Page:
Six LDS Writers and A Frog

Friday, October 29, 2010

Five Lessons (for Writers) from the Great Pumpkin

by Kerry Blair

How many of you saw It’s the Great Pumpkin, Charlie Brown on television last night?

It was almost as good as the first time I saw it thirty-four years ago. I say “almost” because the days of giddy anticipation have long fled. I miss them. Does anybody but me remember when we had three or four channels on TV and no concept of VCRs—let alone Hulu? Believe it or not, youngsters, as kids some of us actually had to wait days, weeks, months to view a beloved show. And when it was over, it was over. No rewinding, restarting the DVD, or running to the laptop. Sigh. I wouldn’t go back to those days, of course, but . . . okay, maybe I would go back, but only until after Christmas.

Anyway, I thought about our Frog Blog Gang as I watched the show. We were all in it, you know—though many of us keep changing characters. Here are a few lessons I learned this year from the Great Pumpkin.

LESSON #1: CREATIVE MINDS TEND TO WANDERAs the story opens, Linus and Sally sit in a pumpkin patch. Lucy and the gang trick-or-treat and plan their upcoming party. Everybody gives a nod to the fantasy of Halloween, but only Snoopy lives it. He hops from his airplane-cum-doghouse and finds himself behind enemy lines on a mission of utmost importance.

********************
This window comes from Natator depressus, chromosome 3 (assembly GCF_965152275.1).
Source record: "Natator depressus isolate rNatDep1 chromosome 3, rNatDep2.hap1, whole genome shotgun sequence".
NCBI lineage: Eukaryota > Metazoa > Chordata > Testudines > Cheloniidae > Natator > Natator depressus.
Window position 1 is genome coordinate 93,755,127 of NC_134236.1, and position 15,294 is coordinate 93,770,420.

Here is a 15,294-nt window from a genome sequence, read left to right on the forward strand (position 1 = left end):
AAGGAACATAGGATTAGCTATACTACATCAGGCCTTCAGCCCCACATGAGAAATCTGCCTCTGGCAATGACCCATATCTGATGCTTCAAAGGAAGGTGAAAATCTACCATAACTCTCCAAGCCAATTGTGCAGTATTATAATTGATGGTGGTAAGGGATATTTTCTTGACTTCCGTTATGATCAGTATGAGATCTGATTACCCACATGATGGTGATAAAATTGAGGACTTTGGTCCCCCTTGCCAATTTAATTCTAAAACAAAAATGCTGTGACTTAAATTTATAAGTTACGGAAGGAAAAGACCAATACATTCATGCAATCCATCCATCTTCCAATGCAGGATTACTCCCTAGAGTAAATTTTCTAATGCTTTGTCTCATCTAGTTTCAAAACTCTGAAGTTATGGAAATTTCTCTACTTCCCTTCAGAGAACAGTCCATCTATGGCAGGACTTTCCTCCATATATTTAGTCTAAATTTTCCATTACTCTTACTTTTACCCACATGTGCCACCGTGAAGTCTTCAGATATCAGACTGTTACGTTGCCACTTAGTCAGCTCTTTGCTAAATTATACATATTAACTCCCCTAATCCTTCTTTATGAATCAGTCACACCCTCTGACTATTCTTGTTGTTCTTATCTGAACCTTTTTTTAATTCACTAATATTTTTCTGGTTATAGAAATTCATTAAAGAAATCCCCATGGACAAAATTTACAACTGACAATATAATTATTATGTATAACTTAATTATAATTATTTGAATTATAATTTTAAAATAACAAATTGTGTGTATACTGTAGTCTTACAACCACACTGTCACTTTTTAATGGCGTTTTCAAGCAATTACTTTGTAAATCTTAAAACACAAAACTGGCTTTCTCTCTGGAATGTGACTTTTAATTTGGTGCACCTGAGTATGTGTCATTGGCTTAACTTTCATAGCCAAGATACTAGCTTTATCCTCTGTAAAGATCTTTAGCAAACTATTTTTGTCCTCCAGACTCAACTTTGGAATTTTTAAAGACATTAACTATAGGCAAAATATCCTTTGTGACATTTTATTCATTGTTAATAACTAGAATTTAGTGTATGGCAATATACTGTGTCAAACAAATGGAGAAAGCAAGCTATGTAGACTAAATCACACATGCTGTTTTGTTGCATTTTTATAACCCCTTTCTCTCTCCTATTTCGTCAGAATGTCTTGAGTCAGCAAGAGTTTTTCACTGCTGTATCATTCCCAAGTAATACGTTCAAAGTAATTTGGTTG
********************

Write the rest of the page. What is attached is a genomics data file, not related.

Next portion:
I’ve been there. No, not WWI-era France (even I’m not quite that old) but lost so deep in a story that it takes a tap on the shoulder—or kick in the shin—to rouse me. I’ve written two books now that end on Halloween. When I was working on the first, it was Halloween. In the real world, I stood at an open door in West Jordan, handing out treats. In my mind, I was someone else, miles away in a little town populated by people nobody else knew existed. At one point, my son took the bowl of Snickers from my hands and said, “I don’t know where you are, but these kids are here for candy.” Oh. Right. But then I was gone again.


Charlie Brown enters in a sheet with eight holes: I had a little trouble with the scissors.

This is where I am right now. I’ve written a book. I’ve studied writing. I’ve even published. Just as Charlie Brown knows what a ghost costume is supposed to look like, I recognize a decent novel when I see it. I’m just having a little trouble with the keyboard.

Another lesson:

At the first house:
Lucy: I got some fudge!
Schroeder: I got a chocolate bar!
Charlie Brown: I got a rock.

At the next house:
Lucy: Boy, I got three cookies!
Pig Pen: Hey, I got a package of gum!
Charlie Brown: I got a rock.

You’ve probably noticed that my fellow bloggers can be a little, um, much to hang out with.

Jeff: Hey, I got eight books on the market all at once!
Rob: Boy, I got a six-million-dollar contract!
Stephanie: My bag is full of Whitney Awards, wanna see?
Julie: I’ve got a new book, a new position in Storymakers, and a new baby!
Me & Sariah: We got rocks. They came with our houses.